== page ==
According to the latest information available, there are only six Pearl Harbor survivors left to visit and commemorate that “day which will live in infamy.” Six. The Greatest Generation, aptly named for a variety of reasons few of us can fathom any longer, is almost gone from this Earth.
Eighty-two years ago today, a most heinous event happened, an event so distant to so many today as to almost not have occurred. We remember it only because someone in the news found a human-interest story or posted a picture of the skeleton of the USS Arizona, still leaking oil and still resting on the muddy floor at Pearl Harbor, so many valiant crew members locked inside their watery tomb, victims of the attack at Pearl Harbor on December 7th, 1941.
At the time, the notion of a direct attack on American soil was inconceivable, so when it happened, the shock waves were pronounced, rattling Americans to their core, a nation wrestling with entering a war in which President Roosevelt campaigned the United States would not enter. Eventually, we did, and in the process, thwarted the ambitions of Hitler, Mussolini, and Tojo, dictators all, attempting to re-make the world in their image.
The morning of the attack has been well chronicled, written about, and even colored with conspiracy theories, such as FDR knowing the attack was coming and deliberately allowed it to happen so the United States had an excuse to get into the fight, partially solving the massive unemployment problem plaguing the U.S. because of the Great Depression. That is just one conspiracy theory, non-proven junk-think to throw disparaging paint on the U.S., something almost a sport today.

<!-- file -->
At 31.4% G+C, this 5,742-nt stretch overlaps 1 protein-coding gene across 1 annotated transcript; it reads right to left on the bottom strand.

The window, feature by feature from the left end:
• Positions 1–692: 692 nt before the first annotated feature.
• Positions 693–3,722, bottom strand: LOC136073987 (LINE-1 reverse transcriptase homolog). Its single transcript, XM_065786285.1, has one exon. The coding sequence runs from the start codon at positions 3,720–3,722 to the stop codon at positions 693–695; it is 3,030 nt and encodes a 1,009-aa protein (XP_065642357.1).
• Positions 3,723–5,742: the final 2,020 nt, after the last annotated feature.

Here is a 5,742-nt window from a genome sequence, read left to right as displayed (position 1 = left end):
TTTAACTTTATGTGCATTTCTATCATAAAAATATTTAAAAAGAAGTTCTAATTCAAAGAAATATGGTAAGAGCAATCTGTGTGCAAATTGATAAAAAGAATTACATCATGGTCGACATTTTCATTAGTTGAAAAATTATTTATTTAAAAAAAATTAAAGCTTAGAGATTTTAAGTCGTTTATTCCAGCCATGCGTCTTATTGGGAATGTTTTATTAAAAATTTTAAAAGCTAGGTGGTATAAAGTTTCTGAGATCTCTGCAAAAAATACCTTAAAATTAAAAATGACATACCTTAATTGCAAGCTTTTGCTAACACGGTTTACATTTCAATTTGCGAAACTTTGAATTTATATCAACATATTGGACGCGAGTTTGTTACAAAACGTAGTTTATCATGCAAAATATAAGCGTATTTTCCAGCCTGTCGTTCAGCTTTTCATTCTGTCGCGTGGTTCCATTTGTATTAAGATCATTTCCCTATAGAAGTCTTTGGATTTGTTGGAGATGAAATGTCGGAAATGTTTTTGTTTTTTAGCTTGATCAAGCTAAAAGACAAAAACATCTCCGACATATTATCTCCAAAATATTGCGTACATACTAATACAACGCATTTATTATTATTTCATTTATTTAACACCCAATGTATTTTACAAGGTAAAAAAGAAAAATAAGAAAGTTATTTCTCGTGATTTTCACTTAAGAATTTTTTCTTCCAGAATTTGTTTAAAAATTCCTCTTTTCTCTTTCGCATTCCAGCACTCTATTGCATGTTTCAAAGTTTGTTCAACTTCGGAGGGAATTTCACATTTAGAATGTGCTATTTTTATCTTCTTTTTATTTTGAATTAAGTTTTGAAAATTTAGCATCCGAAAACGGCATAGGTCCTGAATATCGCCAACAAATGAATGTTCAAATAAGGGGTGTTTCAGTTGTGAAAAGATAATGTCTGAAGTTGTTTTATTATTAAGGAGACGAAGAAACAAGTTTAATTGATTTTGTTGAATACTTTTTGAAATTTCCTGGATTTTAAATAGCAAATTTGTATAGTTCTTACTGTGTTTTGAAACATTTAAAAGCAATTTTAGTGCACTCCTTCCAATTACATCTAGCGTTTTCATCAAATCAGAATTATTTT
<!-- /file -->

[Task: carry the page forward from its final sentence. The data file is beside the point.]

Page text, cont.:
The fact is over 2,000 service men and women perished in what was, at the time, the most devastating foreign attack on American soil since the Revolutionary War, and one that burned as a glowing ember throughout the war, quite probably partially responsible for the dropping of the atomic bombs on Hiroshima and Nagasaki.
It was a different time, a different morality, and a different world in 1941. Hardened by the experiences of the First World War, the Great Depression, the Dust Bowl, and crippling unemployment, exacerbated by poor government policy manifest in the New Deal the Greatest Generation were faced with yet another challenge, one in which their very way of life was threatened, but one they met with the ferocity of an attacking tiger. The modern mind cannot conceive the notion of total war, the idea of fighting for one’s existence as modern wars are fought, to quote the great author Norman Podhoretz, “on the political and military cheap,” never really going “all in,” but rather doing just enough to get the job done without spending too much political capital in the process.
The Greatest Generation did not possess that notion. Their entire lives were spent on the edge, hardened by the high cost of living life during the turbulent times between 1918-1945. There was only one way for them, and that was to go all in, making sure they would come out victorious and their enemies vanquished once and for all. They were fighters, people who asked no quarter and gave none. They were builders, dreamers, and achievers, and no amount of professorial doublespeak about this condition or that consideration can change that. Intellectualism is one thing, actions are another. The Greatest Generation was one of action, not words…doers, not speculators…achievers, not theorists.
That is why they were the Greatest Generation.
They had their flaws, as every generation does. They were not perfect for no group of people sharing a historical timeline can be, morality changing with the generations as the winds blow through the mountains. But they did save the world, a world which would be much different if they had not the resolve it took to be victorious.